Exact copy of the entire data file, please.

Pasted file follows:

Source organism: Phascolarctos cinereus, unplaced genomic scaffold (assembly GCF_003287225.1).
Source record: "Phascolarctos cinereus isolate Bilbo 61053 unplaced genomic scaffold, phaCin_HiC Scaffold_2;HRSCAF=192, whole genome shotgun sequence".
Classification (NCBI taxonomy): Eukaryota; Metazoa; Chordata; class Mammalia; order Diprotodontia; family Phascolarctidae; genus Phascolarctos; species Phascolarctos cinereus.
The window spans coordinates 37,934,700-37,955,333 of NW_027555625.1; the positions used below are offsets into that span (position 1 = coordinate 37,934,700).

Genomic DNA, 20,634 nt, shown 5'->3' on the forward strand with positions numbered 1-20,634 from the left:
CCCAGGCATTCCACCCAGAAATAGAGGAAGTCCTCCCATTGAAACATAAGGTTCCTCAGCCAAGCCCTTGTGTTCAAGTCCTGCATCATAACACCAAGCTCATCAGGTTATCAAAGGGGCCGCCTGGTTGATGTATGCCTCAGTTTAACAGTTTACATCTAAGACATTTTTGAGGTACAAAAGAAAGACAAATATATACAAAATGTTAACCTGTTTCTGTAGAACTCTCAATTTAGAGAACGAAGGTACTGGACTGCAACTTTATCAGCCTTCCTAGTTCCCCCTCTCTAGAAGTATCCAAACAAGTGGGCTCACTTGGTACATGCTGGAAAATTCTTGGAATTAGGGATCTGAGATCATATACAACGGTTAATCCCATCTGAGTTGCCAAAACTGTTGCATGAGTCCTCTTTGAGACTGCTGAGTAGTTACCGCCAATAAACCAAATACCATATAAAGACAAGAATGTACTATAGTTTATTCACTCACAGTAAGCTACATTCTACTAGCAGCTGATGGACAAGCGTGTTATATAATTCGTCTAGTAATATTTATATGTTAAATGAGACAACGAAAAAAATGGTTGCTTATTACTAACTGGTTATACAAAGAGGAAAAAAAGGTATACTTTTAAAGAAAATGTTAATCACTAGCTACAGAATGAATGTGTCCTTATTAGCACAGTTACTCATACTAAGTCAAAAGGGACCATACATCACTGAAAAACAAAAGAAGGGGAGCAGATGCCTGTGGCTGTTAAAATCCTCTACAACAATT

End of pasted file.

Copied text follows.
Source organism: Phascolarctos cinereus, unplaced genomic scaffold (assembly GCF_003287225.1).
Source record: "Phascolarctos cinereus isolate Bilbo 61053 unplaced genomic scaffold, phaCin_HiC Scaffold_2;HRSCAF=192, whole genome shotgun sequence".
Classification (NCBI taxonomy): Eukaryota; Metazoa; Chordata; class Mammalia; order Diprotodontia; family Phascolarctidae; genus Phascolarctos; species Phascolarctos cinereus.
The window spans coordinates 37,934,700-37,955,333 of NW_027555625.1; the positions used below are offsets into that span (position 1 = coordinate 37,934,700).

Genomic DNA, 20,634 nt, shown 5'->3' on the forward strand with positions numbered 1-20,634 from the left:
CCCAGGCATTCCACCCAGAAATAGAGGAAGTCCTCCCATTGAAACATAAGGTTCCTCAGCCAAGCCCTTGTGTTCAAGTCCTGCATCATAACACCAAGCTCATCAGGTTATCAAAGGGGCCGCCTGGTTGATGTATGCCTCAGTTTAACAGTTTACATCTAAGACATTTTTGAGGTACAAAAGAAAGACAAATATATACAAAATGTTAACCTGTTTCTGTAGAACTCTCAATTTAGAGAACGAAGGTACTGGACTGCAACTTTATCAGCCTTCCTAGTTCCCCCTCTCTAGAAGTATCCAAACAAGTGGGCTCACTTGGTACATGCTGGAAAATTCTTGGAATTAGGGATCTGAGATCATATACAACGGTTAATCCCATCTGAGTTGCCAAAACTGTTGCATGAGTCCTCTTTGAGACTGCTGAGTAGTTACCGCCAATAAACCAAATACCATATAAAGACAAGAATGTACTATAGTTTATTCACTCACAGTAAGCTACATTCTACTAGCAGCTGATGGACAAGCGTGTTATATAATTCGTCTAGTAATATTTATATGTTAAATGAGACAACGAAAAAAATGGTTGCTTATTACTAACTGGTTATACAAAGAGGAAAAAAAGGTATACTTTTAAAGAAAATGTTAATCACTAGCTACAGAATGAATGTGTCCTTATTAGCACAGTTACTCATACTAAGTCAAAAGGGACCATACATCACTGAAAAACAAAAGAAGGGGAGCAGATGCCTGTGGCTGTTAAAATCCTCTACAACAATT